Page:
P1.82 A Modeling Study of the Dryline in May 22 during IHOP 2002

Monday, 1 August 2005
Regency Ballroom (Omni Shoreham Hotel Washington D.C.)
Sen Chiao, Howard University, Washington, DC; and E. Joseph and B. B. Demoz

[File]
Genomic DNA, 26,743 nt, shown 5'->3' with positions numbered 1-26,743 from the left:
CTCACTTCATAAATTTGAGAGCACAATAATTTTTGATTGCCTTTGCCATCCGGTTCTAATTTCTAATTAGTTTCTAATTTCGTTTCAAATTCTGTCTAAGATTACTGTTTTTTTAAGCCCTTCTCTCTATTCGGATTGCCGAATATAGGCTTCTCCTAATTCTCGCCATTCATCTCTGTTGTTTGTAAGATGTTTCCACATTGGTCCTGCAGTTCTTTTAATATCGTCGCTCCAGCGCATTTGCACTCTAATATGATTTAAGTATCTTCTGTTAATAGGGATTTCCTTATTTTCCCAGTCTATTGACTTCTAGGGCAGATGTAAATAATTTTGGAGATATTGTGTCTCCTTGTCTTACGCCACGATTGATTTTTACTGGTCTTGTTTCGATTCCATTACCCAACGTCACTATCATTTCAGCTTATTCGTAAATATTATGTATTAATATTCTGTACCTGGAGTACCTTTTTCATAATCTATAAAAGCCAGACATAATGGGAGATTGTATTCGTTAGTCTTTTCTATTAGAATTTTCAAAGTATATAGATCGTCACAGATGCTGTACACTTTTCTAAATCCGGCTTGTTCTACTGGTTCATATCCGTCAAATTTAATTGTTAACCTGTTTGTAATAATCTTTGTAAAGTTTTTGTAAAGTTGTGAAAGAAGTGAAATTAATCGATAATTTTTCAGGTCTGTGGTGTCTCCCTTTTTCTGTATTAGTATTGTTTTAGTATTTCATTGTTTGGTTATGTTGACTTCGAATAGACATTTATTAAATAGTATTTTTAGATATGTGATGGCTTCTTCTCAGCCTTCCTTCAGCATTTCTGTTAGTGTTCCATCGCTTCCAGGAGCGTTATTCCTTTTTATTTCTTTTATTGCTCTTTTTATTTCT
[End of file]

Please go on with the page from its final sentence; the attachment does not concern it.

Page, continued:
This paper investigates a dryline event during 22-23 May 2002 (IHOP_2002). This event was simulated with a 4 km horizontal grid spacing using the Weather Research and Forecasting (WRF) model. The WRF simulation reproduced the basic features such as the timing and location of the dryline evolution. This dryline was forming in the vicinity of the OK panhandle. The near surface flow was dominated by a southwesterly jet with warm/dry air mass originally from the frontal system as well as a southerly cool/moist air mass from the Gulf of Mexico. A significant moisture gradient was simulated between the S-Pol and Homestead sites around 2100 UTC 22 May. The dryline lasted for about 12 hours in the vicinity of the OK panhandle. However, convective initiation was not found along the dryline. Sensitivity experiments have been conducted to investigate the effects of water vapor and horizontal resolution on the formation of dryline. The result from 1 km horizontal grid spacing simulation was very similar to the control experiment in terms of the dryline location. However, this fine-scale simulation provided a better result in terms of the structure of the dryline and a realistic upward motion. The results indicate the importance of low-level forcing associated with near surface horizontal velocity convergence-induced vertical motion, which increases rapidly as horizontal resolution increases. The experiments of 10% and 40% raising water vapor suggested that high water vapor would help convective initiation which provides the necessary destabilization and result in precipitation.
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